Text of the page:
'Net zero' new build home near Battle refused permission

Proposals for a ‘net zero’ new build on the outskirts of Battle have been turned down.

On Thursday (June 23), Rother District Council’s planning committee refused an application to build a four-bedroom home on land to the north of a Grade II listed property known as Battle Great Barn, in Marley Lane.

The scheme was rejected on a number of grounds recommended by planning officers, including its location and its potential impact on the High Weald Area of Outstanding Natural Beauty (AONB) and the listed building.

Sign up to our daily SussexWorld Today newsletter

While the scheme had been recommended for refusal by officers, the scheme had been brought to the committee in light of support from local councillors Kathryn Field and Kevin Dixon.

Proposed design of the new-build near Battle

Cllr Field said: “I think you will all agree, I hope, that this is a really exciting building that will be built to very high environmental and sustainability standards and indeed tick all of our boxes for carbon neutrality, which as you know is something I am very keen on.”

She added: “I would agree with the applicant that this is a very spectacular building. It is well-shielded, it is on a site which was previously built on, it is not intruding into the green space.

“I think you should give this serious consideration and I hope when you have done that you will grant the permission.”

Similar arguments were made by Cllr Dixon, who also took issue with the officers’ assessment of the proposals. He argued the area around Marley Lane should be considered as a settlement, meaning the proposal could be considered to be an infill development.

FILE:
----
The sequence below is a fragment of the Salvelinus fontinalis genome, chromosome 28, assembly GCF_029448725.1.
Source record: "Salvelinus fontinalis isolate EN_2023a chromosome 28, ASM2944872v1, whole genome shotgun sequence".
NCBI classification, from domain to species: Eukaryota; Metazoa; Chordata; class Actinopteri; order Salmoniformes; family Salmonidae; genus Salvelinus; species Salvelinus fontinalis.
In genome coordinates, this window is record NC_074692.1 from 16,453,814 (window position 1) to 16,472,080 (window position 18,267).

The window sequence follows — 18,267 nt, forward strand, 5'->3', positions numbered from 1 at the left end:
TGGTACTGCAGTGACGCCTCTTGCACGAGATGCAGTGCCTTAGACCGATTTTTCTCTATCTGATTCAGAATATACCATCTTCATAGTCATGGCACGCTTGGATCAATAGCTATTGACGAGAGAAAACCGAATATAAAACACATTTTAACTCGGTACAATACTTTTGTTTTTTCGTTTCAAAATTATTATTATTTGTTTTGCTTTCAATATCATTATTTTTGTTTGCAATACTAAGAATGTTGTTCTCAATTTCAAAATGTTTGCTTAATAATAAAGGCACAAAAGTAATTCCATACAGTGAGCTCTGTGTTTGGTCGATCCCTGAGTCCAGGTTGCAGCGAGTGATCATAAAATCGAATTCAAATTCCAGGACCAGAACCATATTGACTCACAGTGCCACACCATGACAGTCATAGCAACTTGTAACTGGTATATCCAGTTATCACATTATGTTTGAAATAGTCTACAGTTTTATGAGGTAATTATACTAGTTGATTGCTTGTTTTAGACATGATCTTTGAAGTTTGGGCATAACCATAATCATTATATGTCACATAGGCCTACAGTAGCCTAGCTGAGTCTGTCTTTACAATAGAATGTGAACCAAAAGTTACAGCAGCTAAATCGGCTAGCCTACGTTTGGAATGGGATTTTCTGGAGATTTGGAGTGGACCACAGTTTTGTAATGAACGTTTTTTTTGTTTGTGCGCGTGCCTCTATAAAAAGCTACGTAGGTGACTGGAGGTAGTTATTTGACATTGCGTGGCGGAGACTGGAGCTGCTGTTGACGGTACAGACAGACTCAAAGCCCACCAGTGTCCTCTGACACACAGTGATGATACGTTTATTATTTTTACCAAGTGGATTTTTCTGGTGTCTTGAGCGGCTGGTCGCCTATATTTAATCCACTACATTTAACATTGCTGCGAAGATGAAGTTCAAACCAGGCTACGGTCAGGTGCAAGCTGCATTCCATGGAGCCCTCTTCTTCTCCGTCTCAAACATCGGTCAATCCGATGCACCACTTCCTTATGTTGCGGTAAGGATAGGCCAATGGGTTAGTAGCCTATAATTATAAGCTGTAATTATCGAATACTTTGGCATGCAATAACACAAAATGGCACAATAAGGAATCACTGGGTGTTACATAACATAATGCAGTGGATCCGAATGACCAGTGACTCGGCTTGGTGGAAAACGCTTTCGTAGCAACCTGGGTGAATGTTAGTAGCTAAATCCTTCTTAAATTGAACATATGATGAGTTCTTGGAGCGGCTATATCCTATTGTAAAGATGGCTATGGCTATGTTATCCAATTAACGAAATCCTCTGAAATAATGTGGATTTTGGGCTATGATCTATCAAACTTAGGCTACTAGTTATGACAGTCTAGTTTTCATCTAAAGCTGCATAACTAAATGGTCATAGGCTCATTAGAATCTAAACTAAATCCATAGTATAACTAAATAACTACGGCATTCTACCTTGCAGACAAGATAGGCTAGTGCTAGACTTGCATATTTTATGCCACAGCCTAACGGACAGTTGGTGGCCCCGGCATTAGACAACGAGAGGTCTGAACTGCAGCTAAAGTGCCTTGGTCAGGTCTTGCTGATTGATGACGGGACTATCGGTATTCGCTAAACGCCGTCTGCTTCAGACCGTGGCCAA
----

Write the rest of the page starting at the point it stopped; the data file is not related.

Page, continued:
He said: “The question for this committee is what is more important? Some planning policies which may not be fit for purpose or genuine carbon neutral sustainable development.”

Before making its decision, the committee also heard from applicant Neil Mortimer, who spoke about his design for the new build and stressed its environmental credentials.

He also disputed some of the officers’ conclusions, particularly their opinion that access to the site was deemed unacceptable due to the need to remove trees and hedgerows. He argued this view was not supported by East Sussex Highways.

While the proposal saw some support, the committee as a whole felt the proposals could not be approved as it would be in conflict with the council’s existing planning policies.

Cllr Andrew Mier (Lib Dem) said: “I accept completely that it is a beautiful house and I am quite happily prepared to believe that in terms of environment it is very, very well designed and very good.

“But the fact is it is contrary to [planning] policy. It may be that our policies will change within the next few years, it may be that we do need a more flexible policy, but for the moment we don’t have it. That policy needs to be carefully considered and we really can’t make up policy on the hoof. It is not the way to approach planning.”

For further details see application reference RR/2020/240/P on the Rother District Council website.